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More crop per drop where water is scarce

Melissa Hart for Progressive Forage Published on 30 October 2019
Corn planted where manure and water are pumped in

“More crop per drop.” This is the mantra of De Jager Farms in Chowchilla, California where water is scarce and conservation is king.

In a state where they are staring down a several-year drought, the California dairy industry continues to produce one out of every five glasses of fluid milk consumed under a climate void of any measurable rainfall.

At a recent field day hosted by Sustainable Conservation, Natural Resources Conservation Service (NRCS) Netafim, and Western United Dairymen, De Jager Farms welcomed dairy producers and industry stakeholders to their farm as they highlighted their manure drip irrigation system. De Jager installed the new technology to get more crop per drop as they focus on conservation in their quest for sustainability of their central California dairy farm. Milking 25,000 cows with 17,000 acres of crop ground in the San Joaquin Valley, water is a big deal to De Jager Farms.

Buried subsurface drip tape to carry manure mixed with fresh water

“Our main reason for putting in drip, first and foremost, is always water savings,” says Richard Mayo, farm manager of De Jager Farms. “Because the price of water and the availability of water in California is a really hot topic right now, we look at drip irrigation as more of a risk mitigation tool.” And the way they are using it, the results are a twofold bonus. “We are seeing more crop per drop because we are able to maintain our yields and, in some cases, we are seeing a 25 to 30 percent increase in yield while also realizing a 25 to 30 percent decrease in water usage,” Mayo says.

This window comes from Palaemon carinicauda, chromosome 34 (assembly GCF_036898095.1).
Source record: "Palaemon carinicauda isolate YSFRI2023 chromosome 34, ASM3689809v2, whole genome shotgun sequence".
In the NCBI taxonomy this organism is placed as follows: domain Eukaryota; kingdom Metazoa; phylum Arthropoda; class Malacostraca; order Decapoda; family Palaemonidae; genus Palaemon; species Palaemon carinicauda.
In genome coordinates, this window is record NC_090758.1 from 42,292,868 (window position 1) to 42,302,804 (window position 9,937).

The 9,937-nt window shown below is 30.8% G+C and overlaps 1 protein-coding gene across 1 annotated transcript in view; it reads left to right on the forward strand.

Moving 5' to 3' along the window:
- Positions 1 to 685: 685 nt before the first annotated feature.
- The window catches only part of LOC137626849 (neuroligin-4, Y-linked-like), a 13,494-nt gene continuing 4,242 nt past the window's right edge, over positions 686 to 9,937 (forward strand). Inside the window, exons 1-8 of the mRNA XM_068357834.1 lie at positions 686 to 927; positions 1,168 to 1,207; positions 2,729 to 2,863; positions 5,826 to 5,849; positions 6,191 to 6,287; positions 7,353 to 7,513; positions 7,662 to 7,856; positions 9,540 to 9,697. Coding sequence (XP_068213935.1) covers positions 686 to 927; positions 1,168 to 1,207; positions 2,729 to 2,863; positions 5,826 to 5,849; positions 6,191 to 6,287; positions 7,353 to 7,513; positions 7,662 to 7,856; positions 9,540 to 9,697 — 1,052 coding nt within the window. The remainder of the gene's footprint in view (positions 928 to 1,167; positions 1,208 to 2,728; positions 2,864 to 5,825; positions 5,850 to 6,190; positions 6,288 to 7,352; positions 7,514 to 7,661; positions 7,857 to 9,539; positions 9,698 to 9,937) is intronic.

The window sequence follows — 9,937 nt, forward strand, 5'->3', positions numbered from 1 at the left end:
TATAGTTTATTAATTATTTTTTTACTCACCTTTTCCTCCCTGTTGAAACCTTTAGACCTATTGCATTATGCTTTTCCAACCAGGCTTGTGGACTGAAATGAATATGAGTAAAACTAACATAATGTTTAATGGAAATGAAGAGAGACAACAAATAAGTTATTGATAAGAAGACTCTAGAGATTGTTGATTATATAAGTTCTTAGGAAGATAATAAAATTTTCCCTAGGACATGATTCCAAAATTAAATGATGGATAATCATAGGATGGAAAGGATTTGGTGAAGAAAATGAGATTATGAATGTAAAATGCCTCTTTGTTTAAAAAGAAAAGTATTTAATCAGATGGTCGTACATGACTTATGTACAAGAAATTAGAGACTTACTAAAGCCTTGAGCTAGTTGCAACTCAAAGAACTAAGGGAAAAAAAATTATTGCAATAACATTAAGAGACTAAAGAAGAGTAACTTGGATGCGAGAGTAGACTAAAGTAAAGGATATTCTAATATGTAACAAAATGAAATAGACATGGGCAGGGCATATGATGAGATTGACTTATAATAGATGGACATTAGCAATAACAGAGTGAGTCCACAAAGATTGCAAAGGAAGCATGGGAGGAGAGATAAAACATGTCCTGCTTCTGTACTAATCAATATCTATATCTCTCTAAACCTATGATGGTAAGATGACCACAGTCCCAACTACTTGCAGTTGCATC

They currently use a drip irrigation system on 1,200 acres of their corn ground and 800 acres of alfalfa. Working with Netafim USA, De Jager Farm installed this underground drip manure and fresh water mixed irrigation on 74 acres of their corn ground as a pilot program. This water-efficient technology targets manure nutrients directly to crop root zones to avoid applying more fertilizer than the plants need to flourish. With this system, dairy producers can make the best use of their limited water supplies, and their abundance of natural fertilizer – manure.

When compared to flood irrigation, Mayo says their dry matter removal is twice with drip than it is with flood. “Our tons per acre inch [of water applied] per acre was approximately 0.58 tons per acre inch per acre with the flood irrigation system. Since we’ve switched to drip, it’s approximately 1.08 tons. So it’s 90 percent better per acre inch of water applied.”

The economics of this follow the land values and the water cost and availability. “The higher your land costs are, and the lower your water availability is, the riskier it is for you to not farm that acre of soil,” Mayo says. “So people who are facing high land values and high opportunity costs because of the scarcity of water, they need the risk mitigation tool of something that will make their water stretch that much further and that’s why drip is being used even on cheap crops such as corn for silage.”

Drip irrigation is the most efficient water and nutrient delivery system for growing crops. It delivers water and nutrients directly to the plant’s roots zone, in the right amounts, at the right time, so each plant gets exactly what it needs, when it needs it, to grow optimally.